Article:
vector of node  
vector of th channel in all nodes 
2.2 Prediction Problem on SpatioTemporal Graphs
The goal in this research is to collectively predict the future inflows/outflows in each and every node of an STG based on previously observed ones. Table I lists the mathematical notation used in the paper.
Definition 1 (Stg)
A spatiotemporal graph (STG), denoted as , where and respectively denote the set of vertices and edges, is a binary unweighted adjacency matrix. Specifically, each vertex has a geospatial position and timevarying attributes. These attributes over an STG at time can be viewed as a graph signal , where represents attributes in the node , e.g., the inflow and outflow [48] (). The edges between two regions can be constructed from transition flows, which are also varying with time. We construct a static graph adjacency matrix based on a period of transition flows and the binary entry value in indicates whether two regions have frequent interactions of transition traffic flows.
Problem 1
Given a graph and observed attributes of nodes , predict the attributes at the next time step, i.e., .
3 Methodology
In this section, we present our new model for crowd flow forecasting. We first present a multiview deep learning framework, then we review the graph convolutional network and present our new spatial graph convolutional network. Finally, we present the multiview fusion method and loss function used in our model.
3.1 Multiview Deep Learning Framework
Figure 2 provides an overview of our proposed deep learning framework to predict the crowd flows in an STG. We adopt the multiview framework [42] that is an effective mechanism to learn latent representations from cross domain data [39]. The framework proposed is composed of two stages: data preparation and model learning/predicting. The first stage is used to fetch global information and select the key timesteps, then we feed all of them to the second stage to perform model training. We provide concrete details in the following sections.
Data preparation stage. “What factors should be considered when forecasting the crowd flow in a region?” a) weather, b) time of the day, c) period, etc. Different people may have different answers that highlights different views on this problem. We summarize these views into two categories: global view and temporal view. (1) the global view is composed of external and meta views. According to the time of the predicted target, we fetch different external data, like meteorological data in previous timesteps and weather forecasting. We can also construct the meta features: time of the day, day of the week, and so on. The external and meta features are represented as and , respectively. (2) the temporal view contains multiple views according to the temporal closeness, period, trend. Considering two types of periods (daily and weekly), and two types of trends (monthly and quarterly)^{1}^{1}1One can set different periods and trends in practice, like yearly period, based on the characteristics of the data., we select the corresponding recent, daily, weekly, monthly, and quarterly timesteps as the key timesteps, to construct five views. For each of the different temporal views, we fetch a list of key timesteps’ flow matrices and concatenated them, to construct five inputs as follows,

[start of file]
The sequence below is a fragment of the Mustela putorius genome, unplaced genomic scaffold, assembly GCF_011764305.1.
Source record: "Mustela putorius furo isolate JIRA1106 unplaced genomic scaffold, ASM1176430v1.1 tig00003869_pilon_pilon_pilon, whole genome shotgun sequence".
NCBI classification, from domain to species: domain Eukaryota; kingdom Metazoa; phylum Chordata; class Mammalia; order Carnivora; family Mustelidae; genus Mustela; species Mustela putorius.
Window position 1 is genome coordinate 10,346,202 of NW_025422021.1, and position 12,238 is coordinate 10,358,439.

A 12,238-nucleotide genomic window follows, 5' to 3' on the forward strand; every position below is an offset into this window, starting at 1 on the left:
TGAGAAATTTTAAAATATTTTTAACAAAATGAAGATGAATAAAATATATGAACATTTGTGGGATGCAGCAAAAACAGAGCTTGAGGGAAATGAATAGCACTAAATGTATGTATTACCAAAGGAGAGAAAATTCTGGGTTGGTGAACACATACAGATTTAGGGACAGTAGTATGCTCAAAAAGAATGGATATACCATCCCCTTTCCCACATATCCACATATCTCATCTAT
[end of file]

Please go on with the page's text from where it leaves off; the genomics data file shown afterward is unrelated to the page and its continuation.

where , , , , and are input lengths of recent, daily, weekly, monthly, and quarterly lists, respectively. and are daily and weekly periods; and are monthly and quarterly trend spans.
By selecting these key timesteps, our approach can capture multiple types of temporal properties. The complexity of the input data of our approach is , and these views can be modeled in parallel. If one uses a sequence neural network model (like recurrent neural networks, RNNs) to capture all these temporal dependencies automatically, the complexity would be , while RNNs maintain a hidden state of the entire past that prevents parallel computation within a sequence. Assuming lengths of recent, daily, weekly, monthly, and quarterly lists are all equal 3, our architecture only needs key frames. In contrast, RNNs needs 3 quarters of data, approximately frames. Such a longrange sequence tremendously raises the training complexity for RNNs, making them infeasible in realworld applications.